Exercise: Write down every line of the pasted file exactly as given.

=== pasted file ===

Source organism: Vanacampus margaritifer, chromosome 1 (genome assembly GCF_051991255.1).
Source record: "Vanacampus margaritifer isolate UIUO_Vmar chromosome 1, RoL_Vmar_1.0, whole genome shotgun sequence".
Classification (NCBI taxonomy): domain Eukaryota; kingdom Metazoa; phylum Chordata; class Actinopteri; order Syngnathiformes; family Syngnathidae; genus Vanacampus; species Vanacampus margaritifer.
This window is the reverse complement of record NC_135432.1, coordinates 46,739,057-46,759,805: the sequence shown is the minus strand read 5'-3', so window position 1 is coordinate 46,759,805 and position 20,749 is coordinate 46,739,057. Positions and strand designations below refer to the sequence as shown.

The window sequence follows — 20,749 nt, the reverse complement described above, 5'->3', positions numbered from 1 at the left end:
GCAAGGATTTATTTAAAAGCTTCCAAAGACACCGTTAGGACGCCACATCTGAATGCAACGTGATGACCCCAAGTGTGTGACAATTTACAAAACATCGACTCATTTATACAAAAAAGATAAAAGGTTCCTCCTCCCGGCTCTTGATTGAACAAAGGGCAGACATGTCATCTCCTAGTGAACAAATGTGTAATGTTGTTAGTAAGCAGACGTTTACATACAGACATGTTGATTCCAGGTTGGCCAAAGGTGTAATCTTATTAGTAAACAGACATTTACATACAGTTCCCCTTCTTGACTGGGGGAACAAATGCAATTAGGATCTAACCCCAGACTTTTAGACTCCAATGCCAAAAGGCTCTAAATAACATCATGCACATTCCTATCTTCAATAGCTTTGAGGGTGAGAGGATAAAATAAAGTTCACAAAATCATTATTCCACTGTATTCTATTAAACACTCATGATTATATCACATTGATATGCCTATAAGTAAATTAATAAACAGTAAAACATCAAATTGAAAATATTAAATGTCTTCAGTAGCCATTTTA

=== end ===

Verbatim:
Source organism: Vanacampus margaritifer, chromosome 1 (genome assembly GCF_051991255.1).
Source record: "Vanacampus margaritifer isolate UIUO_Vmar chromosome 1, RoL_Vmar_1.0, whole genome shotgun sequence".
Classification (NCBI taxonomy): domain Eukaryota; kingdom Metazoa; phylum Chordata; class Actinopteri; order Syngnathiformes; family Syngnathidae; genus Vanacampus; species Vanacampus margaritifer.
This window is the reverse complement of record NC_135432.1, coordinates 46,739,057-46,759,805: the sequence shown is the minus strand read 5'-3', so window position 1 is coordinate 46,759,805 and position 20,749 is coordinate 46,739,057. Positions and strand designations below refer to the sequence as shown.

The window sequence follows — 20,749 nt, the reverse complement described above, 5'->3', positions numbered from 1 at the left end:
GCAAGGATTTATTTAAAAGCTTCCAAAGACACCGTTAGGACGCCACATCTGAATGCAACGTGATGACCCCAAGTGTGTGACAATTTACAAAACATCGACTCATTTATACAAAAAAGATAAAAGGTTCCTCCTCCCGGCTCTTGATTGAACAAAGGGCAGACATGTCATCTCCTAGTGAACAAATGTGTAATGTTGTTAGTAAGCAGACGTTTACATACAGACATGTTGATTCCAGGTTGGCCAAAGGTGTAATCTTATTAGTAAACAGACATTTACATACAGTTCCCCTTCTTGACTGGGGGAACAAATGCAATTAGGATCTAACCCCAGACTTTTAGACTCCAATGCCAAAAGGCTCTAAATAACATCATGCACATTCCTATCTTCAATAGCTTTGAGGGTGAGAGGATAAAATAAAGTTCACAAAATCATTATTCCACTGTATTCTATTAAACACTCATGATTATATCACATTGATATGCCTATAAGTAAATTAATAAACAGTAAAACATCAAATTGAAAATATTAAATGTCTTCAGTAGCCATTTTA